The U.S. Department of Defense confirmed a rescue attempt was carried out this summer in Syria, but did not say whether Foley was among those U.S. officials had hoped to free.
“Unfortunately, the mission was not successful because the hostages were not present at the targeted location,” Pentagon spokesman Rear Adm. John Kirby said.
But the U.S. official, speaking on condition of anonymity, said the mission was to free Foley and other American hostages.
The news broke a day after ISIS released a grisly video that showed Foley being beheaded and warned a second American journalist would be killed if the United States did not end its military operations in Iraq.
Hours earlier on Wednesday, it was revealed that Foley’s family was told a week ago in an e-mail sent by his captors that the journalist would be executed.
“The message was vitriolic and filled with rage against the United States. It was deadly serious,” said Philip Balboni, CEO of the online publication GlobalPost, which employed Foley.
“Obviously, we hoped and prayed that would not be the case … Sadly, they showed no mercy.”
In the video, which CNN is not showing, Foley is seen on his knees as a man cloaked in black – his face covered – stands behind him.
Foley is then executed.
The video of his killing also shows another U.S. journalist, believed to be Steven Sotloff. The militant in the video, who speaks English with what sounds like a British accent, says the other American’s life hangs in the balance, depending on what President Barack Obama does next in Iraq.
Source: Foley was held in Aleppo
Foley, a freelance journalist, was on assignment for GlobalPost when he disappeared on November 22, 2012, in northwest Syria, near the border with Turkey.
ISIS, the militant group seeking an Islamic caliphate stretching from Iraq into Syria, has claimed credit and U.S. intelligence said the video is real.
A source who claims to have been held last year with Foley told CNN’s Bharati Naik that he, Foley and another journalist were held from March to August 2013 in a prison in the Syrian city of Aleppo near Masha al-Adfaa hospital.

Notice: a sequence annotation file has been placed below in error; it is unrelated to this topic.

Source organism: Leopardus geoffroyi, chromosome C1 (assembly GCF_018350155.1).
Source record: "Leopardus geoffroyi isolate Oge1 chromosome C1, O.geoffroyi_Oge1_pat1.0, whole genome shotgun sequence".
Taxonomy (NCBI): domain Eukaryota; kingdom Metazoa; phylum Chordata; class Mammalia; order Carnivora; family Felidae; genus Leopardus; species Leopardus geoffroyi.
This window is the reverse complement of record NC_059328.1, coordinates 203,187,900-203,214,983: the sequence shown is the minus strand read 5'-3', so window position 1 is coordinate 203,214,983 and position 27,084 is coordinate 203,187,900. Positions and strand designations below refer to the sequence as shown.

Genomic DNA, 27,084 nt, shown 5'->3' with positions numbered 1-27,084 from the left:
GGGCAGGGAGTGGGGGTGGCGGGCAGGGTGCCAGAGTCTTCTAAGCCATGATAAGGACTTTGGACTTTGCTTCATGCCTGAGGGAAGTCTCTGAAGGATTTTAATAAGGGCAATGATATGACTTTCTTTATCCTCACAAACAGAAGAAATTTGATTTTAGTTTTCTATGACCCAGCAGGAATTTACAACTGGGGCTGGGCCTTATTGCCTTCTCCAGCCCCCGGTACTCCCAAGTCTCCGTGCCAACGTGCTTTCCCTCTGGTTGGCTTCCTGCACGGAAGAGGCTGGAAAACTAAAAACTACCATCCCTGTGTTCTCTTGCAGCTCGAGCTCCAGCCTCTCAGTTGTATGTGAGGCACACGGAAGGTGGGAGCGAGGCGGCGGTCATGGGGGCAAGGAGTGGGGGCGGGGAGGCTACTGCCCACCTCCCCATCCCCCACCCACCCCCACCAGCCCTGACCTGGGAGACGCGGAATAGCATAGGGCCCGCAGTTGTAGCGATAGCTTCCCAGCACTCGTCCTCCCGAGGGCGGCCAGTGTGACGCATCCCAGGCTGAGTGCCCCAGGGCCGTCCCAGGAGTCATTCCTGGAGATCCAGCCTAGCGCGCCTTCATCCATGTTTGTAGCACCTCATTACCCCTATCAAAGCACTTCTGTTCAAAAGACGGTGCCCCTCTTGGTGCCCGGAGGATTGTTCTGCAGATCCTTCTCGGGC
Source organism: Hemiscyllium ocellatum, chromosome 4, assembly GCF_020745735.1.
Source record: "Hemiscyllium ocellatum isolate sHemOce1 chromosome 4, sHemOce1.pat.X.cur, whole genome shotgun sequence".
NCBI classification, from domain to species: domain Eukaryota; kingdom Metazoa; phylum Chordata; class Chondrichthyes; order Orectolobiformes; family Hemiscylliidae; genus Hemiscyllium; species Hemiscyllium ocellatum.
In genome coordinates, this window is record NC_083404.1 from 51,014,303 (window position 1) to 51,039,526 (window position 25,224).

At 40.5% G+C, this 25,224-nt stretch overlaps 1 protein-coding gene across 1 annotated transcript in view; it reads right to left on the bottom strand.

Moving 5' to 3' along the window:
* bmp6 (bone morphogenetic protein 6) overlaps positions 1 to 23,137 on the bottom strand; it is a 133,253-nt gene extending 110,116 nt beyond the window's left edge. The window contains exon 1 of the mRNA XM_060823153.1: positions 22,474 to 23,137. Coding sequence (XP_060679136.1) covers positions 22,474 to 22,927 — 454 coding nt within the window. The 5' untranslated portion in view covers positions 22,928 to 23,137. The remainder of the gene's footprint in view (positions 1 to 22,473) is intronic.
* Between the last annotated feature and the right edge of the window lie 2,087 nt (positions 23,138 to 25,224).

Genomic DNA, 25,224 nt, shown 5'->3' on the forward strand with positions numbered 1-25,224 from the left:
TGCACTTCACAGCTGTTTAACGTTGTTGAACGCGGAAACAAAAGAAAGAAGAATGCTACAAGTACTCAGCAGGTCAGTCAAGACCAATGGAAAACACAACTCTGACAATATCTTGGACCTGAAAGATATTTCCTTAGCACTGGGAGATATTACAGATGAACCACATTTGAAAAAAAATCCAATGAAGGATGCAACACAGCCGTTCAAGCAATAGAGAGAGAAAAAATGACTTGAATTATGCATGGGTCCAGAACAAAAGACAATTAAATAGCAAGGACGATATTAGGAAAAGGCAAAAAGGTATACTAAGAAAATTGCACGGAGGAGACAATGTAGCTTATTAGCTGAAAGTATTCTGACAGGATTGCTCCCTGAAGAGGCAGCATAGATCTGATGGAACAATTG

At the time, the source – who spoke on condition of anonymity – said they were being held by al-Nusra Front, a Syrian rebel group with ties to al Qaeda in Iraq.
At one point, according to the source, there were almost 100 people — including other European journalists — in the prison.
The source believes Foley and the other journalist, who was not Sotloff, were transferred to an ISIS training camp.
Foley and the other journalist, according to the source, were tortured in prison — mostly beaten.
Foley and the other journalist, who the source declined to identify, said they gave him contact numbers and e-mail addresses to pass on message to their family members.
The source told CNN he lost the contacts and did not get in touch with the families. He says he did, however, give the information about the journalists to Western government authorities in November 2013, including details about where Foley was being held.
Messages from Foley’s captors began last fall, Balboni of GlobalPost said.
“The captors never messaged a lot. There was a very limited number with a very specific purpose … They made demands,” he said.
Some messages were political, and some were financial, Balboni said.
Then came the message sent to Foley’s family last week. “There was no demand,” he said.
Foley’s family, according to Balboni, responded in an e-mail, pleading for mercy and asking for more time.
They never heard back.
“Jim Foley was an incredibly brave journalist and an incredibly brave man, right to the horrible end of his life. We are devastated by his loss,” Balboni told reporters.
‘Jim was innocent’
In the video posted on YouTube, Foley reads a message, presumably scripted by his captors, that his “real killer” is America.
“I wish I had more time. I wish I could have the hope for freedom to see my family once again,” he can be heard saying in the video.
Foley’s parents, flanked by one of his brothers, talked to reporters about their son’s plight.
“Jim was innocent and they knew it,” Diane Foley said. “They knew that Jim was just a symbol of our country.”